A Combative Gingrich On Campaign Finance
Speakers of the House seem to like to pour cold water on major legislation while talking to reporters at the Monitor's breakfast forum.
Speaker Tom Foley put an end to the president and Mrs. Clinton's hopes for a national health insurance package by telling us - reluctantly and unhappily, of course - that he simply couldn't dredge up enough votes in the House to put that ambitious plan into law. It was the first time he had admitted defeat for what was the president's chief effort to bring about major and historic change. After Mr. Foley spoke, the administration, too, had to throw in the towel.
And now, on the eve of the Senate debate over campaign-finance reform, Speaker Newt Gingrich came to breakfast and asserted that the major reform bill being advanced in the Senate - McCain-Feingold - could not possibly pass the House. Gingrich's words certainly foretold bad days for the McCain-Feingold concept of campaign reform, if it gets as far as the House.
The only kind of campaign reform bill that Gingrich would favor, he told us, would be one that would lift all existing limits on political contributions and would require quick and full disclosure. It is completely counter to McCain-Feingold, which puts its main focus on banning "soft money," the unlimited and unregulated gifts to political parties.
It was a rather combative Newt Gingrich who met with us the other day. To be sure, his mood was jovial as, on arrival, he carried in a candle-covered cake and balloons to honor one of the newsmen. And he was full of smiles and good humor. But he almost immediately let us know that he hadn't said goodbye to spirited contention when someone asked him if he thought Clinton's victory in '96 was legitimate. In response, Gingrich compared Clinton to Teamster Union President Ron Carey, saying: "Does anybody seriously think he [Clinton] would have won if he obeyed the law?"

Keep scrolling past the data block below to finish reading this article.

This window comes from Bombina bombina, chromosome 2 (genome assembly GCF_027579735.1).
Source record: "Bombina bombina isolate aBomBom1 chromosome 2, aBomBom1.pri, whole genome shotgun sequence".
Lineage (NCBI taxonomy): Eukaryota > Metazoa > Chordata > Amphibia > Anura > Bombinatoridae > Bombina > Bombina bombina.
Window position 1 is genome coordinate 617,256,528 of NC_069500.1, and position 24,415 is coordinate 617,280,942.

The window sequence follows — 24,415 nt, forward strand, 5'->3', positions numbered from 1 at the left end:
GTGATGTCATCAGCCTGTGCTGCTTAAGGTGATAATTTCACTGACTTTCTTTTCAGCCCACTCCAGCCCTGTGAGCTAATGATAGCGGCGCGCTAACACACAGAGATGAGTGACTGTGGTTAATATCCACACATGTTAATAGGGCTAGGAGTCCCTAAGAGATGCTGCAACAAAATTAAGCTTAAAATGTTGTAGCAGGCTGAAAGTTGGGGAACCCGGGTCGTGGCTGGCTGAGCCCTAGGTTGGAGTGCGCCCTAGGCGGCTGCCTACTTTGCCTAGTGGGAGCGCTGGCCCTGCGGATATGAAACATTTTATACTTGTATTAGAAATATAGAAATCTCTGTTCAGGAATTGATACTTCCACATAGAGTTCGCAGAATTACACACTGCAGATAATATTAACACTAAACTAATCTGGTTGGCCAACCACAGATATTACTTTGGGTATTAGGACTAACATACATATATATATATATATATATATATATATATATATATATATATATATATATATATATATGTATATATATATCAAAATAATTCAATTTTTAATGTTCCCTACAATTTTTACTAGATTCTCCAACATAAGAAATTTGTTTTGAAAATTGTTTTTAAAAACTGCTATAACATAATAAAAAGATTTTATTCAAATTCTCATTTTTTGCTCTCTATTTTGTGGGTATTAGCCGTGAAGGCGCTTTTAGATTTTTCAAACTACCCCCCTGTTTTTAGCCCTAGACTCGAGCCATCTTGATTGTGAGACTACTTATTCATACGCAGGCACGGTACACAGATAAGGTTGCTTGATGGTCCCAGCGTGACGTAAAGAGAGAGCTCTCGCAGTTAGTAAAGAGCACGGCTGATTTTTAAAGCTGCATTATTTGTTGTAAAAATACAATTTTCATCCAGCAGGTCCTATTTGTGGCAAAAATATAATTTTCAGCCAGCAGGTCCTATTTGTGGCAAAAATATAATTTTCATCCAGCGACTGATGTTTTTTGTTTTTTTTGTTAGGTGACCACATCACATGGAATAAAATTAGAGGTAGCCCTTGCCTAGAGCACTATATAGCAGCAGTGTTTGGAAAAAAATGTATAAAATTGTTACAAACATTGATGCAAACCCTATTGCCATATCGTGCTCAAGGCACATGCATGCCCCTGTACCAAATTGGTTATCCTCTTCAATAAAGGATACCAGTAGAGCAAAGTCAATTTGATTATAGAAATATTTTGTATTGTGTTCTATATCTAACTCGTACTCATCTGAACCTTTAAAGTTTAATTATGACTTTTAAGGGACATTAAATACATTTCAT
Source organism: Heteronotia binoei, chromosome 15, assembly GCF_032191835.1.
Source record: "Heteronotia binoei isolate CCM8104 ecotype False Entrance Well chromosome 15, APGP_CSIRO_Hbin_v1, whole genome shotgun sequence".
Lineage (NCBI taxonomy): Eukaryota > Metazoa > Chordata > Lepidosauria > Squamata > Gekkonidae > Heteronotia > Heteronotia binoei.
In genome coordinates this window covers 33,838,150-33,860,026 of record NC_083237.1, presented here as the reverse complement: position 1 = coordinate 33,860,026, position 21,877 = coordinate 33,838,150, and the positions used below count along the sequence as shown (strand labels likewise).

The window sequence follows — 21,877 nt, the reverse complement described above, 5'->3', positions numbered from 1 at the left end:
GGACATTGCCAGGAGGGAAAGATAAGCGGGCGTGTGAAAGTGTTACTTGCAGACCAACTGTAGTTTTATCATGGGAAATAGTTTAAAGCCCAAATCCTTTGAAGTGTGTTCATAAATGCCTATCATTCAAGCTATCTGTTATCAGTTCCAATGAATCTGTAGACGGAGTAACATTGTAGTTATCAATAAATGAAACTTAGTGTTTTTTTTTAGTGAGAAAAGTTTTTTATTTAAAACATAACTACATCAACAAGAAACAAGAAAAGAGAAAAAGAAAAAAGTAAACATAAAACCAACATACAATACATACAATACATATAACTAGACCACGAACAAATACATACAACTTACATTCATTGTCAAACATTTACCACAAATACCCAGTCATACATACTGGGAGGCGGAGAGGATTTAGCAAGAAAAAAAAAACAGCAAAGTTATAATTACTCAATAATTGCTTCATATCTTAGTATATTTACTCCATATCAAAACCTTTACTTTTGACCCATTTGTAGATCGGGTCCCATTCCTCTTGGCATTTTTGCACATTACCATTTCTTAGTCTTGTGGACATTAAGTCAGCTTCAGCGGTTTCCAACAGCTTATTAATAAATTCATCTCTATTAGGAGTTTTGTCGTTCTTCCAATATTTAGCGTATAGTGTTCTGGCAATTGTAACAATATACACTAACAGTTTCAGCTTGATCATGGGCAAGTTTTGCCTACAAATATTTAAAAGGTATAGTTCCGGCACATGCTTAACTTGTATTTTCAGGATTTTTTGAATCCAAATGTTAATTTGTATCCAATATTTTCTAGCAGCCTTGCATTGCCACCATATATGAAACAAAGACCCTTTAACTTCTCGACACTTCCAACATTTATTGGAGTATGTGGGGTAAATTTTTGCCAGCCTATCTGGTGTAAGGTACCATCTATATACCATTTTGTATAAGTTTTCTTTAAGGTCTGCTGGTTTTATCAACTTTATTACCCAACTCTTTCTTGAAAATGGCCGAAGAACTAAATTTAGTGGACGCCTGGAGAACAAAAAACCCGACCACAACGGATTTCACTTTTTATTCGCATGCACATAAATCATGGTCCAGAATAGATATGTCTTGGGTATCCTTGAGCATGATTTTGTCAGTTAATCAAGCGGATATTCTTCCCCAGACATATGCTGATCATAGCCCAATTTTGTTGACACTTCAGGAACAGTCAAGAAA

Continuing, Gingrich said, "This is not some small trivial thing about phone calls in the White House. There was a pattern of illegality and illegitimacy throughout the campaign."
The reporter pressed on: "Do you think it taints the White House?"
Gingrich: "You tell me."
The reporter: "Do you think you are working with an illegally elected president?"
Gingrich: "I am working with people who on a routine basis were willing to have subordinates who broke the law."
Reporter: "Do you regard him as a legitimately elected president?"
Gingrich: "Every passing week we learn more things about more illegalities."
Reporter: "Do you think the president stole the election?"
Gingrich: "You cannot explain what America would have been like without 120,000 ads, many of them paid for illegally and coordinated illegally. You can't, so who knows?"
I'm one of those observers - getting fewer in numbers of late - who still believes that Gingrich hasn't given up the idea of running for president in 2000. Yes, I'm aware of his unpopularity - "down where he's just above the unpopularity of Prince Charles," pollster Peter Hart quipped the other morning. When told of this, Newt laughed, too, and said it would probably take "three, four, or five years" for him to come out from under this widespread public disfavor. He blames his plight on those "poisonous" attack ads that were aimed at him.
But there's a special quality in Newt that even his foes, grudgingly, concede. He's almost awesomely resilient. You can see it as he bounces in to meet with people - even when you know his heart must be sinking over stingingly critical judgments being rendered on his own deportment. He still must be hurting over his brush with the ethics committee - and the fine he has to pay. But he never loses that spring in his step, that almost joyful approach of his, come what may. So, unlikely as it now seems, he just might decide to run for president.